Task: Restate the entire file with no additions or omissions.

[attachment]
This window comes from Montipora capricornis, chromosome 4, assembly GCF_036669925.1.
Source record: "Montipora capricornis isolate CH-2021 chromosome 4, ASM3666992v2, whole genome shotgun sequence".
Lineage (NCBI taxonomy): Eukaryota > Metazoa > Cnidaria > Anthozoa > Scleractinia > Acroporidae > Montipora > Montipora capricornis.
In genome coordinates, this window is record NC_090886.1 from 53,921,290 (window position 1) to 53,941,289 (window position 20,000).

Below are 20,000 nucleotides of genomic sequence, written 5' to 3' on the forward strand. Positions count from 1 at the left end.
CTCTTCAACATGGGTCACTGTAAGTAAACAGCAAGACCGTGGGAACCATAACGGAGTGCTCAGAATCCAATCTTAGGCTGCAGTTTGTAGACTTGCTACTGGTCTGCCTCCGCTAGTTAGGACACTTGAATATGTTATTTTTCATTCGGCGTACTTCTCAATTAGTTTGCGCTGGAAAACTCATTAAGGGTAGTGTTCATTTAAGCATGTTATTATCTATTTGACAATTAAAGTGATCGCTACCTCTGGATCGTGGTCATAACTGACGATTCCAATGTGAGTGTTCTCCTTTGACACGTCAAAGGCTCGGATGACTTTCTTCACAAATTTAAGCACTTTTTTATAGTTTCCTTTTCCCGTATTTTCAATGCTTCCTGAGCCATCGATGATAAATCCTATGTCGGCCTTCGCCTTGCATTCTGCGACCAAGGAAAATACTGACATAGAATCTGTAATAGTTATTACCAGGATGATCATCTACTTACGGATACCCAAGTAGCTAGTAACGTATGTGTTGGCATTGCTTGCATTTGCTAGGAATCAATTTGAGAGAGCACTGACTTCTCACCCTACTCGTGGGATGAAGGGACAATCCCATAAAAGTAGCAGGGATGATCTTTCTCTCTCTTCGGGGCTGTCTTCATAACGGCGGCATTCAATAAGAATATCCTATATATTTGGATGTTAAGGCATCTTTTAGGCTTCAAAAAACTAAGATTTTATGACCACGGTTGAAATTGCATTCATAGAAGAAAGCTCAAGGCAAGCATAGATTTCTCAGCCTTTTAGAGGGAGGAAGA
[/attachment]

This window comes from Montipora capricornis, chromosome 4, assembly GCF_036669925.1.
Source record: "Montipora capricornis isolate CH-2021 chromosome 4, ASM3666992v2, whole genome shotgun sequence".
Lineage (NCBI taxonomy): Eukaryota > Metazoa > Cnidaria > Anthozoa > Scleractinia > Acroporidae > Montipora > Montipora capricornis.
In genome coordinates, this window is record NC_090886.1 from 53,921,290 (window position 1) to 53,941,289 (window position 20,000).

Below are 20,000 nucleotides of genomic sequence, written 5' to 3' on the forward strand. Positions count from 1 at the left end.
CTCTTCAACATGGGTCACTGTAAGTAAACAGCAAGACCGTGGGAACCATAACGGAGTGCTCAGAATCCAATCTTAGGCTGCAGTTTGTAGACTTGCTACTGGTCTGCCTCCGCTAGTTAGGACACTTGAATATGTTATTTTTCATTCGGCGTACTTCTCAATTAGTTTGCGCTGGAAAACTCATTAAGGGTAGTGTTCATTTAAGCATGTTATTATCTATTTGACAATTAAAGTGATCGCTACCTCTGGATCGTGGTCATAACTGACGATTCCAATGTGAGTGTTCTCCTTTGACACGTCAAAGGCTCGGATGACTTTCTTCACAAATTTAAGCACTTTTTTATAGTTTCCTTTTCCCGTATTTTCAATGCTTCCTGAGCCATCGATGATAAATCCTATGTCGGCCTTCGCCTTGCATTCTGCGACCAAGGAAAATACTGACATAGAATCTGTAATAGTTATTACCAGGATGATCATCTACTTACGGATACCCAAGTAGCTAGTAACGTATGTGTTGGCATTGCTTGCATTTGCTAGGAATCAATTTGAGAGAGCACTGACTTCTCACCCTACTCGTGGGATGAAGGGACAATCCCATAAAAGTAGCAGGGATGATCTTTCTCTCTCTTCGGGGCTGTCTTCATAACGGCGGCATTCAATAAGAATATCCTATATATTTGGATGTTAAGGCATCTTTTAGGCTTCAAAAAACTAAGATTTTATGACCACGGTTGAAATTGCATTCATAGAAGAAAGCTCAAGGCAAGCATAGATTTCTCAGCCTTTTAGAGGGAGGAAGA